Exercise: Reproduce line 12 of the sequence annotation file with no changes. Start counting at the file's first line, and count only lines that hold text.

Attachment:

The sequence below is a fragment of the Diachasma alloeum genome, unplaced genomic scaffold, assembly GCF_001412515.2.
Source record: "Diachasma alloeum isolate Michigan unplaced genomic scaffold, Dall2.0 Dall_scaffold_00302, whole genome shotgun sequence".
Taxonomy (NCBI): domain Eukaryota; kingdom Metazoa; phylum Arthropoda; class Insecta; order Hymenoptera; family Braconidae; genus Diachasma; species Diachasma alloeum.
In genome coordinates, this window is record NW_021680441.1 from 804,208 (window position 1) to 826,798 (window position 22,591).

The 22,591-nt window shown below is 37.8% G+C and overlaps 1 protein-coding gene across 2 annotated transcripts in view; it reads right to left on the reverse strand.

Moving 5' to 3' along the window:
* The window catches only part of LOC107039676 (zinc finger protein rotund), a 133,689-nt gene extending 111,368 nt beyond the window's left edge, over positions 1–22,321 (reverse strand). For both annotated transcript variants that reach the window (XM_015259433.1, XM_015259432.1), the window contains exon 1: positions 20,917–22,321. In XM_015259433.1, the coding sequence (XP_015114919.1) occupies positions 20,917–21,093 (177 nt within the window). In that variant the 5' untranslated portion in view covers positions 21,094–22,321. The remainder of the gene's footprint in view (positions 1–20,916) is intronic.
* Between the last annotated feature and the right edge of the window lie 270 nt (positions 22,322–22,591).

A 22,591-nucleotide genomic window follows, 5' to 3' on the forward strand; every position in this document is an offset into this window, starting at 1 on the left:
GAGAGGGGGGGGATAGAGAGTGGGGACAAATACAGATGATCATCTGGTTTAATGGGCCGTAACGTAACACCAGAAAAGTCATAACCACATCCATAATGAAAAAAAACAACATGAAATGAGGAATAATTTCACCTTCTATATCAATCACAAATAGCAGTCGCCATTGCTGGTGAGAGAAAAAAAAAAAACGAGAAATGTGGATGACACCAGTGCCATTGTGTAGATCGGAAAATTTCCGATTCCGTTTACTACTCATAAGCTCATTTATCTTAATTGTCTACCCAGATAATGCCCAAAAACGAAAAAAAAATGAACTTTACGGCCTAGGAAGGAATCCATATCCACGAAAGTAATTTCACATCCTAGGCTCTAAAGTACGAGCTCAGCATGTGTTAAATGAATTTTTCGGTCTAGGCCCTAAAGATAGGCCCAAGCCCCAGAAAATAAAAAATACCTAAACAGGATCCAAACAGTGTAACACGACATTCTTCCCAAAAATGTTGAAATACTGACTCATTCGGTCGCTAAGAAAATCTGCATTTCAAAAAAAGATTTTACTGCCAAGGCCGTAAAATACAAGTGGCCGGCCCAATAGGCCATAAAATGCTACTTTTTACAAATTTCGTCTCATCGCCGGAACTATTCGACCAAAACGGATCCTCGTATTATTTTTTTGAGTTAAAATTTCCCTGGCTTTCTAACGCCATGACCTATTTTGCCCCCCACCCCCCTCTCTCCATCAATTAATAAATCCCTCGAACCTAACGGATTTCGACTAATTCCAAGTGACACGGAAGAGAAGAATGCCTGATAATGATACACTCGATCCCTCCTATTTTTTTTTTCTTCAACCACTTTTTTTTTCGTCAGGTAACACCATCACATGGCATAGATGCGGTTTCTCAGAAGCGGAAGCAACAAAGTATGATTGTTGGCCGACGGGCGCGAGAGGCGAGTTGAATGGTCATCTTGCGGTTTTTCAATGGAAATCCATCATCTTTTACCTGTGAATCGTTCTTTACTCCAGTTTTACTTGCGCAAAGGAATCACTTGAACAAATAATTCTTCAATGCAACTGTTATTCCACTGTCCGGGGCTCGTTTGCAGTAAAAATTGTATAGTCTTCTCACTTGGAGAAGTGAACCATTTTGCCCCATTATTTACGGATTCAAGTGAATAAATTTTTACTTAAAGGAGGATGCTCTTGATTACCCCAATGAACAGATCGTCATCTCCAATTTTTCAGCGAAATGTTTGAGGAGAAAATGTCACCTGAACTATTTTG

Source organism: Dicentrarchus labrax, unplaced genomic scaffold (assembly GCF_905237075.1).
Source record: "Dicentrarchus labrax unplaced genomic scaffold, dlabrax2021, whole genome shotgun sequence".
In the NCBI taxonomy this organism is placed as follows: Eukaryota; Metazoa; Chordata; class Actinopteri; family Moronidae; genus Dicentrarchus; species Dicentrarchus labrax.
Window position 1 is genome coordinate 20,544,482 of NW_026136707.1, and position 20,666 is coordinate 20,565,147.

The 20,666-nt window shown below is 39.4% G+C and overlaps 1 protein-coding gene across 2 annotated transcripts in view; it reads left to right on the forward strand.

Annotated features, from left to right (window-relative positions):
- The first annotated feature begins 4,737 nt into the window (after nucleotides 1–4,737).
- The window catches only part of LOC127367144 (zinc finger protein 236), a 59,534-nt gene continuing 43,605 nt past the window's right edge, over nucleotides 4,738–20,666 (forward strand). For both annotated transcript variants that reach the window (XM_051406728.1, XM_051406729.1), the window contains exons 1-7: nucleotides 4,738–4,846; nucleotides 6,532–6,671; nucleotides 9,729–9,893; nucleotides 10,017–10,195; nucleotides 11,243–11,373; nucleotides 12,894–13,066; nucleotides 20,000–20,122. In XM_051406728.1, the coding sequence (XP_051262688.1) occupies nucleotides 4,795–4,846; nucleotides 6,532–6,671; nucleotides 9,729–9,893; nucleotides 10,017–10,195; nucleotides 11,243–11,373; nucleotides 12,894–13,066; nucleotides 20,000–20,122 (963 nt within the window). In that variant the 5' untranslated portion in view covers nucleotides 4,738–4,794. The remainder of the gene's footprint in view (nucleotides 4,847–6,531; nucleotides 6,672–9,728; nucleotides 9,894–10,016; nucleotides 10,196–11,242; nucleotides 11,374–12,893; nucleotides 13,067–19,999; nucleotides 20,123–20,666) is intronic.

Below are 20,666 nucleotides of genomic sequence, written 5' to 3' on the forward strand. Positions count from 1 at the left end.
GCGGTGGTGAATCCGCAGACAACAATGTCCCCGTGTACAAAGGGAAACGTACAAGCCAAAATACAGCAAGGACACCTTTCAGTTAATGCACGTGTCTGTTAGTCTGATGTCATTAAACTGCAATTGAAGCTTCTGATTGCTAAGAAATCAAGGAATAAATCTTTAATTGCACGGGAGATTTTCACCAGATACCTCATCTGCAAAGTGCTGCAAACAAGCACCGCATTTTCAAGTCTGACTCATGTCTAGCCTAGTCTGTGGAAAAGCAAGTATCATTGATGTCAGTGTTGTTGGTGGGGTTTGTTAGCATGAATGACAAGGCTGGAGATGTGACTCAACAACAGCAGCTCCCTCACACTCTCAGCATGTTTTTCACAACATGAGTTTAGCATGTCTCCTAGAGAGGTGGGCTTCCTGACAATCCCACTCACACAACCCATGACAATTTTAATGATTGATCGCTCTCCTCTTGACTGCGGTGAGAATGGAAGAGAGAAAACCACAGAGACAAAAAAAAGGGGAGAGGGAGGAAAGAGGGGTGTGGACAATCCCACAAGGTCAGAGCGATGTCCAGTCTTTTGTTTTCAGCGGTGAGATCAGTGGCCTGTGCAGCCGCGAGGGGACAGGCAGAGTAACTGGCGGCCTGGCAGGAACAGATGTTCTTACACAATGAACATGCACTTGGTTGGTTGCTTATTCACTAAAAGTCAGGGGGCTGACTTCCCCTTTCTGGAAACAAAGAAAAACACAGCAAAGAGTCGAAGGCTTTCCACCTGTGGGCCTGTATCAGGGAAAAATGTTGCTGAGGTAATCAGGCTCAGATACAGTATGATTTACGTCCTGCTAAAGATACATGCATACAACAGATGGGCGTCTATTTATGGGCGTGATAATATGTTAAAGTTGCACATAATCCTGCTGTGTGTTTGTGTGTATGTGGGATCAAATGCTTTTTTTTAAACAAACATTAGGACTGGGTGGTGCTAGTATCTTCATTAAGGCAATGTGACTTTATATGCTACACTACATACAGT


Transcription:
Source record: "Dicentrarchus labrax unplaced genomic scaffold, dlabrax2021, whole genome shotgun sequence".